Wax Recycling - Storage Techniques

By Bob Sherman

This article was originally written in 1998 and has been rewritten, modernized, and modified for this web site. A popular question when I teach classes is what to do with the scrap wax - probably because there are always hundreds of pounds of wax scraps laying around my shop. In this article I will describe various strategies for storing bits and pieces of leftover wax, as well as scraps. I have also included photos showing how I handle various quantities of leftover wax in my shop.

Wax is never actually garbage and can be used and reused until it is consumed by flame. By using a logical storage approach you can recycle nearly every drop and save money at the same time.

PLEASE NOTE!! - Candle making can be dangerous if proper safety procedures are not followed. Please read these Safety Rules before attempting any candle making projects.

Scrap Wax
The vast majority of my wax available for recycling is what I term scrap wax. In this category I include mixed colors, floor scrapings, worktable scrapings, melt off from bottom leveling, candle drippings and leftovers, seam trimmings, etc...

Keep a pan in your work area for small scraps. Any wax containing mixed colors should be stored together. Using mixed colors will result in a reddish brown wax. I use this for firestarters and citronella candles.

If you have the space in your shop, sort scraps into separate boxes by color family - mixed, whites, reds, yellows, blues, and greens.


Hint: If your scraps have dirt, pieces of wick, carbon, etc... in them this may be removed easily by melting then pouring through a paper towel to filter out any solids.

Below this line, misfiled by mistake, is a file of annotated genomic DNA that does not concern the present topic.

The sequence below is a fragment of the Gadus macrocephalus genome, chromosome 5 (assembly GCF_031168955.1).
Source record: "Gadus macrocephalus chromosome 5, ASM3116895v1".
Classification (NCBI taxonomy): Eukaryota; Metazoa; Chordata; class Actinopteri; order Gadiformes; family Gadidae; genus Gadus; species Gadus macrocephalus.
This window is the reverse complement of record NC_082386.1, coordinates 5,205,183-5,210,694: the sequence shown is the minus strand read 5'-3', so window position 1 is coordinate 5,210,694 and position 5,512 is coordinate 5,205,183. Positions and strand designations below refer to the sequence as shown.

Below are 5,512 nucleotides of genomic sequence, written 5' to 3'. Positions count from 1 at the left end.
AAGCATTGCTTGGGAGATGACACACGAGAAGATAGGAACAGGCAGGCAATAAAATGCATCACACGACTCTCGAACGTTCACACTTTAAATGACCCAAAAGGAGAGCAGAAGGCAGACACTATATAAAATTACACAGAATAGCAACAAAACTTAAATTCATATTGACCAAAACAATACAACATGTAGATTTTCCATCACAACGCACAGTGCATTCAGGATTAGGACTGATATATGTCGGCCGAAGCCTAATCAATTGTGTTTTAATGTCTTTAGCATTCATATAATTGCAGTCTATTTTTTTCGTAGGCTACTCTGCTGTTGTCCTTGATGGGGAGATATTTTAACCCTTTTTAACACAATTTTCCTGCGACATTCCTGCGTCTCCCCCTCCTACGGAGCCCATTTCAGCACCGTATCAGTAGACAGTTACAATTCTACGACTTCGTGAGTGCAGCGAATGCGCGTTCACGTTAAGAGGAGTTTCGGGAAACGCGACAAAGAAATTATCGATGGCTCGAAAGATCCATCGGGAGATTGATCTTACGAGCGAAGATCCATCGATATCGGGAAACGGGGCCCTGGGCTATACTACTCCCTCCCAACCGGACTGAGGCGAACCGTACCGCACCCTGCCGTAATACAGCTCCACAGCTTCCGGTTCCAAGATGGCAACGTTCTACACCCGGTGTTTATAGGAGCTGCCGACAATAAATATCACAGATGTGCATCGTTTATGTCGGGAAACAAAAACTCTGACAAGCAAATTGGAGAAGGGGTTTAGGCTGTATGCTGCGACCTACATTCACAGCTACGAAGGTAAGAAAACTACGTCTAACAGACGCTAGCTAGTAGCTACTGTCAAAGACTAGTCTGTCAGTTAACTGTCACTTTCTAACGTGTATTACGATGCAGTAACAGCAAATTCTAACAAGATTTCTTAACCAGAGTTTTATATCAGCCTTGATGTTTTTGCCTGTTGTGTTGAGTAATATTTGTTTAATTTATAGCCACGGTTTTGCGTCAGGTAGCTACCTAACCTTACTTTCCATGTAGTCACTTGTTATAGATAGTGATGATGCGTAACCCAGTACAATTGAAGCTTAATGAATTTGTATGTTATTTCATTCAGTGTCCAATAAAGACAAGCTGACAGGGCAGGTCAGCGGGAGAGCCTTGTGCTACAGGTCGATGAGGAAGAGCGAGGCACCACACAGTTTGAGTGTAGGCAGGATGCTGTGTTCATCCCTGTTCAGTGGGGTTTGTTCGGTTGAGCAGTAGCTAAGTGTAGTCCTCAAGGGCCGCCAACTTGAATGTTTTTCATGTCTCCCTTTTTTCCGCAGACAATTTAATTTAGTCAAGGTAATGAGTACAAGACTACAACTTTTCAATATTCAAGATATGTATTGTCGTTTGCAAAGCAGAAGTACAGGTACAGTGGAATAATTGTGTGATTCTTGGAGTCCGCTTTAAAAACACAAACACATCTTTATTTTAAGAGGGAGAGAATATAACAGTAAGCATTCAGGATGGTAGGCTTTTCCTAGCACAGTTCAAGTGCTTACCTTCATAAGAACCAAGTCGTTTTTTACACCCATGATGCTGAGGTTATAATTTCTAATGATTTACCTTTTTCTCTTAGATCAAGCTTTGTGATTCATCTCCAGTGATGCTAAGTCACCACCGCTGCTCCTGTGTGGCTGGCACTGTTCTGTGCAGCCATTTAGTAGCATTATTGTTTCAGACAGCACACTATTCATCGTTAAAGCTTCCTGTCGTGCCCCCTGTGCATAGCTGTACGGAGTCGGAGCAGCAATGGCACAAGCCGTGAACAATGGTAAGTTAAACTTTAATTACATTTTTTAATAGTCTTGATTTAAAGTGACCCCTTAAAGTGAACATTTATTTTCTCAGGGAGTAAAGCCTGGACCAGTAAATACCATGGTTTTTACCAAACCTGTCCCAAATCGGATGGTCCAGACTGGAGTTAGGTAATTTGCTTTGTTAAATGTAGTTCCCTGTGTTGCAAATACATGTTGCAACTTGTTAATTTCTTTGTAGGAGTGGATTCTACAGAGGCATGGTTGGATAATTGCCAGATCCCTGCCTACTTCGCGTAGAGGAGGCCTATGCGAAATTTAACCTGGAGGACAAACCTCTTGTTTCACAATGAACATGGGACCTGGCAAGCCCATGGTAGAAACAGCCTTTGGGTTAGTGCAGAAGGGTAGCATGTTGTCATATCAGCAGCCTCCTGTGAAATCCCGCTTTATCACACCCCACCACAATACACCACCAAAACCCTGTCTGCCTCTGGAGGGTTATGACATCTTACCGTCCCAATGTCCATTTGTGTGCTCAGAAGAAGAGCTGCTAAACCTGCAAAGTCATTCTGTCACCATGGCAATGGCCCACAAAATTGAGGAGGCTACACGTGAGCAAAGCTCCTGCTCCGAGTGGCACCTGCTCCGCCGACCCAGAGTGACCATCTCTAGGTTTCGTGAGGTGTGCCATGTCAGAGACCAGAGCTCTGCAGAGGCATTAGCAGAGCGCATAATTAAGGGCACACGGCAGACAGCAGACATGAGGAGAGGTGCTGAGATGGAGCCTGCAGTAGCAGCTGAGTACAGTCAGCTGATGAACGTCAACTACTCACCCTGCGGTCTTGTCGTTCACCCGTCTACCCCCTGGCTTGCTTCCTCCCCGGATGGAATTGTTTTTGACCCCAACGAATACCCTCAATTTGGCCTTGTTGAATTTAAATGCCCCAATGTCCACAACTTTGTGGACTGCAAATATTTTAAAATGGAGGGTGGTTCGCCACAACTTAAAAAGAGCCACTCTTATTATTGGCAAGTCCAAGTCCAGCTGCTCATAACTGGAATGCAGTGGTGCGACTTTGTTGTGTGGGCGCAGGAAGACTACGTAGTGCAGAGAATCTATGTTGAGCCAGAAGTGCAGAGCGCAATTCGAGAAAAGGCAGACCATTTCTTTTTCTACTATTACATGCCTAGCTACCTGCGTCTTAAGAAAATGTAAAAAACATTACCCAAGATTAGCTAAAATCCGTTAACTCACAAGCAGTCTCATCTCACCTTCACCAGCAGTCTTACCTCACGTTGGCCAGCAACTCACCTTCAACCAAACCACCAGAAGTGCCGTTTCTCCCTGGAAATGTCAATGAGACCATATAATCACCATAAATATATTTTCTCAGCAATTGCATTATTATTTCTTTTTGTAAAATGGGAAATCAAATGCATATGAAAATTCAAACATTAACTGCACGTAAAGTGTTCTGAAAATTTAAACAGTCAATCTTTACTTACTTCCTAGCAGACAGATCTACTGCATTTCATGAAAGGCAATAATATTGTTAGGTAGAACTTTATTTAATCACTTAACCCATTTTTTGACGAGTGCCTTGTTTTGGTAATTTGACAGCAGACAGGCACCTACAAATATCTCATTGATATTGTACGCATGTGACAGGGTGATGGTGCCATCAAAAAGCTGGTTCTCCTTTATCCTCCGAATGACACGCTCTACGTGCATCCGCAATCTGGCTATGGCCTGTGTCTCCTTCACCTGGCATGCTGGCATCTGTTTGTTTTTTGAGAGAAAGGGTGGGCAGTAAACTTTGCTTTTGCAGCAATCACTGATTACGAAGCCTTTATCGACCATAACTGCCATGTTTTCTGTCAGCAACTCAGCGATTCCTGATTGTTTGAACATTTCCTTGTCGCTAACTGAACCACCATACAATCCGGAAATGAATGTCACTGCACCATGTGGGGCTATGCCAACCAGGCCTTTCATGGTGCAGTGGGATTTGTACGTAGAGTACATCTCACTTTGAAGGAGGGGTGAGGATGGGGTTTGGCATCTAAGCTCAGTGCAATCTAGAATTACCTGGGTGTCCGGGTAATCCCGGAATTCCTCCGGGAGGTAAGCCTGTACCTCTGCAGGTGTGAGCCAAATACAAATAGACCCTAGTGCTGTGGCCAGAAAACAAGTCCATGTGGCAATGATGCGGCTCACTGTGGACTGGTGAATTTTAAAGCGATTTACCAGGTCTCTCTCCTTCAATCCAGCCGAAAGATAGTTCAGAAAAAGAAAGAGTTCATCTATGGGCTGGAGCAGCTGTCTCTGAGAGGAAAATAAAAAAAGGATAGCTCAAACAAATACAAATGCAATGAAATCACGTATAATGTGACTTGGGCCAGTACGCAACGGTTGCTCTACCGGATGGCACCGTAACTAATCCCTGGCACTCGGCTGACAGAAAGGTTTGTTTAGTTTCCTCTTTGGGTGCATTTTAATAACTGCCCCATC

Larger quantities of solid color wax may be separated for use in candles.


Leftover Wax - Small Quantities
Small quantities of wax left over from pouring can be used for future chunk candles. I use two main wax formulas for most of my molded candles - a floating candle formula and one for all other molded candles. Because it is unwise to use waxes of different formulas in the same chunk candle, I have devised this method for telling them apart at a glance.

If you don't plan to use these for chunk candles, they may be marked with the scent and color for later melt down and reuse when you make another batch of the same.

Floating candle wax leftovers are poured into empty metal floater molds. For variety, vary the wax level in each mold. These may be broken up or used as is. All other wax leftovers are poured into empty votive molds. For variety, vary the wax level in each mold. These may be broken up or used as is.
Simply keep some extra molds handy at the back of your work bench to conveniently pour out wax remnants.


Leftover Wax - Large Quantities
Large quantities of leftover wax should be re slabbed for use next time you need that scent / color. The following method will help you organize this.

Pour the leftover wax into pans. I use 8 inch square baking pans for this. After the wax cools use a knife, nail, or other pointy object to engrave the details about that wax such as scent, color, and wax formula.
These slabs may be stacked on a shelf or stored in cartons to keep dust off them.

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Disclaimer: The information presented here is accurate to the best of my knowledge and common candle making practices as of the time of this writing Originally published in 1998 and updated in September 2006 and July 2011. The author and the publisher accept no liability for the use or misuse of any of the information presented in this article. This article is presented for informational purposes and is used at your own risk.

Author: Bob Sherman

Publisher: Bobby's Craft Boutique Inc.

This article is provided free of charge for use. Candles may be made and sold using this design royalty free, however no portion of this article may be reproduced for publication elsewhere without express permission from Bobby's Craft Boutique Inc. with the following exceptions: